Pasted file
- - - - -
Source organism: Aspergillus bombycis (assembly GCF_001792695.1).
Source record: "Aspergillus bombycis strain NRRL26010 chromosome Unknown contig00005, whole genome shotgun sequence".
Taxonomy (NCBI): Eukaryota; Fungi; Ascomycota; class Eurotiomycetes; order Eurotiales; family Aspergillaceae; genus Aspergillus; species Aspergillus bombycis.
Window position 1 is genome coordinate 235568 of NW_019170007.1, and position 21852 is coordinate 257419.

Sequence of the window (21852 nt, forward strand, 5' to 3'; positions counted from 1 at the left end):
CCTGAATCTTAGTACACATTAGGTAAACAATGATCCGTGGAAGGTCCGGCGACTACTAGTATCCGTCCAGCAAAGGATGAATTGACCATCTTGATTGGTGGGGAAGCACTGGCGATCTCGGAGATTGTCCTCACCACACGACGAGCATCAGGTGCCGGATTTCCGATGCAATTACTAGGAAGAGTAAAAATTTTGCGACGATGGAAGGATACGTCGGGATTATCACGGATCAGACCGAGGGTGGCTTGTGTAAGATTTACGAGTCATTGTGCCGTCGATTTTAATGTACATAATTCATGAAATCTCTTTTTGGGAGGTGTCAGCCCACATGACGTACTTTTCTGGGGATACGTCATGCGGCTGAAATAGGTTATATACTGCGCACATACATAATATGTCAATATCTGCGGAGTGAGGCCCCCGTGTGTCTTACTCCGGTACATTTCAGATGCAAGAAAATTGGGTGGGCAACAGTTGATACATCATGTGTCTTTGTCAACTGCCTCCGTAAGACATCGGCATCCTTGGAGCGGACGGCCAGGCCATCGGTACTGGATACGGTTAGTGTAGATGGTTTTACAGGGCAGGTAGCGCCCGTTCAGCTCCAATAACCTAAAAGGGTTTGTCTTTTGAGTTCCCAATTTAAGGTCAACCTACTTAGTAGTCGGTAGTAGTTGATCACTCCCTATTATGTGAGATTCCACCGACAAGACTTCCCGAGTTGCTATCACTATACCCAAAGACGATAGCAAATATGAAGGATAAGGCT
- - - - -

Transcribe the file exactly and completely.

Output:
Source organism: Aspergillus bombycis (assembly GCF_001792695.1).
Source record: "Aspergillus bombycis strain NRRL26010 chromosome Unknown contig00005, whole genome shotgun sequence".
Taxonomy (NCBI): Eukaryota; Fungi; Ascomycota; class Eurotiomycetes; order Eurotiales; family Aspergillaceae; genus Aspergillus; species Aspergillus bombycis.
Window position 1 is genome coordinate 235568 of NW_019170007.1, and position 21852 is coordinate 257419.

Sequence of the window (21852 nt, forward strand, 5' to 3'; positions counted from 1 at the left end):
CCTGAATCTTAGTACACATTAGGTAAACAATGATCCGTGGAAGGTCCGGCGACTACTAGTATCCGTCCAGCAAAGGATGAATTGACCATCTTGATTGGTGGGGAAGCACTGGCGATCTCGGAGATTGTCCTCACCACACGACGAGCATCAGGTGCCGGATTTCCGATGCAATTACTAGGAAGAGTAAAAATTTTGCGACGATGGAAGGATACGTCGGGATTATCACGGATCAGACCGAGGGTGGCTTGTGTAAGATTTACGAGTCATTGTGCCGTCGATTTTAATGTACATAATTCATGAAATCTCTTTTTGGGAGGTGTCAGCCCACATGACGTACTTTTCTGGGGATACGTCATGCGGCTGAAATAGGTTATATACTGCGCACATACATAATATGTCAATATCTGCGGAGTGAGGCCCCCGTGTGTCTTACTCCGGTACATTTCAGATGCAAGAAAATTGGGTGGGCAACAGTTGATACATCATGTGTCTTTGTCAACTGCCTCCGTAAGACATCGGCATCCTTGGAGCGGACGGCCAGGCCATCGGTACTGGATACGGTTAGTGTAGATGGTTTTACAGGGCAGGTAGCGCCCGTTCAGCTCCAATAACCTAAAAGGGTTTGTCTTTTGAGTTCCCAATTTAAGGTCAACCTACTTAGTAGTCGGTAGTAGTTGATCACTCCCTATTATGTGAGATTCCACCGACAAGACTTCCCGAGTTGCTATCACTATACCCAAAGACGATAGCAAATATGAAGGATAAGGCT